This episode is definitely the more entertaining of the series starring
de Funès and Jean Marais. After the rather flat Fantômas (1964) and
before a weird #3 where the evil genius becomes a base racketeer who
occasionally kills a Lord in a Scottish manor, Fantômas se déchaîne is
well packed with action and fun.
OK the directing is pretty lame and you'd better discovering this movie as a child since an over-the-top De Funès with all the James Bond toolkit spoofing can't make up for all the lack of rhythm. On the whole De Funès and Jean Marais are perfect to make the whole thing work throughout that good model of what was and is lacklustre yet popular French cinema.
the tension from the first part becomes support for great humor. Fantomas becomes fascinating and entire story, with influences from the post WW II cinema theme of the kidnapped scientist , with the same commissaire Juve and seductive Helene, with Rome who remains the same great location, with the too realistic rubber masks. a film ideal for a genre of public looking the state of his youth. or for the young public, looking understand the universe of the grandparents. because Fantomas Unleashed remains, first, a great show. and this is the supreme virtue. for the great atmosphere. for the seductive scenes. for the predictable events. for the fine humor. so, a lovely film.
This film came out the same year as the Bond flick 'Thunder-ball,' and
can be considered French cinema's answer to the Anglophile 007 craze
sweeping Europe and the world back then. The kidnapped scientist plot
shows up in many Bond films, of course. But the best gimmick in any
Fantomas film is Fantomas' ability to assume other people's identity at
will by using high quality rubber face masks. And his own, featureless
eerie green rubber mask is rather scary still.
This is a wonderful movie. Very funny, intelligent, and a sophisticated humor. The scene of Inspector Juve with the three arms is just hilarious. Both the series of "The Pink Panther" (Peter Sellers) or Austin Powers probably were inspired by this wonderful movie and the other Fantomas movies in the 3-movie series. It is a must see.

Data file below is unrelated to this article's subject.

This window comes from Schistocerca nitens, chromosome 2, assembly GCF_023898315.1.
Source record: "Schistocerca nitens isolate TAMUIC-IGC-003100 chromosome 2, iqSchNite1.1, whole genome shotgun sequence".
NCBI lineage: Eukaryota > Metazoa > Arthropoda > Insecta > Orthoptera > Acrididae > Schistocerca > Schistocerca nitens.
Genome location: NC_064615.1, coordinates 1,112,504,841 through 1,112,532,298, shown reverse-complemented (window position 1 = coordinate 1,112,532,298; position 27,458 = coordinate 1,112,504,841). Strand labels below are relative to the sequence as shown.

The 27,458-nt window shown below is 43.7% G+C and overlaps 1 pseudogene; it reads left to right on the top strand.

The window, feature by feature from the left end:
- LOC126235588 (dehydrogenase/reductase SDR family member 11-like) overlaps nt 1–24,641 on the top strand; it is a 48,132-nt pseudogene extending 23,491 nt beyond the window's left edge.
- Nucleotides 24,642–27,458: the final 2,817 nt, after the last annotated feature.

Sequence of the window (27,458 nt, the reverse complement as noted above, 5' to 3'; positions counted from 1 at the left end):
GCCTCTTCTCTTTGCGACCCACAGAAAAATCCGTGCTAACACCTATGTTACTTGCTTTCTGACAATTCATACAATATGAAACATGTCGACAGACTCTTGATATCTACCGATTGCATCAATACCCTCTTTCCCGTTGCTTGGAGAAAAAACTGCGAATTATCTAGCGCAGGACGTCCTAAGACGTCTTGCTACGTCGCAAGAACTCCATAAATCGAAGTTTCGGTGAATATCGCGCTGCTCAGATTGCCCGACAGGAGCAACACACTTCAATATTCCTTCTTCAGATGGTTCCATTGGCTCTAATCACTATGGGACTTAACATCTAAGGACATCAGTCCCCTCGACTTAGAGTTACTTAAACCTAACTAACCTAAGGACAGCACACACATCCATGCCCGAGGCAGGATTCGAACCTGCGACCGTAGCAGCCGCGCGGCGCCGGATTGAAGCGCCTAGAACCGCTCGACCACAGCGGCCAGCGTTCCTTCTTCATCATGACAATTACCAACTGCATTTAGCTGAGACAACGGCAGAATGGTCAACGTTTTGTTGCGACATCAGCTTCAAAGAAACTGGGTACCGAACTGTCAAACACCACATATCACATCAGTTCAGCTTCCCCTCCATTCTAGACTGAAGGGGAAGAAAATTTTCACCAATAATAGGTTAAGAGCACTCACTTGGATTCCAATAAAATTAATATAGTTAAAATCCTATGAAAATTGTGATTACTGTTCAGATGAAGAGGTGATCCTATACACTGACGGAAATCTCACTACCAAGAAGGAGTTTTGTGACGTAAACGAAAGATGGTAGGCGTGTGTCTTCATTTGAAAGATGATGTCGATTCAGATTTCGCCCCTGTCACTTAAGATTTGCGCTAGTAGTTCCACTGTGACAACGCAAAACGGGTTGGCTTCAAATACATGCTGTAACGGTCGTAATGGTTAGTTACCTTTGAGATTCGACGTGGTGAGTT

*** This review may contain spoilers ***
In the 2nd installment of a beloved movie series Marais gives a valiant
triple performanceas Fandor, Fantômas and Lefevre. Fantômas unchained
could be named as well the Lefevre affair; as Fantômas, the terrific
mastermind, kidnaps two scientiststwo hypnotiststhe 2nd of them being
Lefevre. Part of the installment takes place in Rome; now, when in Rome
FANTÔMAS UNLEASHED strikes a deliberately inter-textual notewith a script high on gadgets and action, and in this installment it's Juve who saves the day with his cigars, though the inventors of the telepathic gun could have used it a bit earlier. They all pretty obviously slip on the stairway in Fantômas volcano residence. A bit of the signature Fantômas score features towards the finale; the effects in the great aerial chase are simply revolting, though they say they had a parachutist cameramananyway, the volcano sequences are lifted, as stated, from a Tazieff science flick.
And those who voraciously read my entries here not only are doing a great good to themselvesno mean thing eitherbut, pals, they also know that the old French action cinema is an important theme in my writing; the fact is that, in the '60s and '70s, the French action cinema knew, with Marais, Ventura, Belmondo, Delon, his glory days. The Belmondo, the Marais '60s flicks were pure action outings. And then, in Europe, the Italians took onand led on .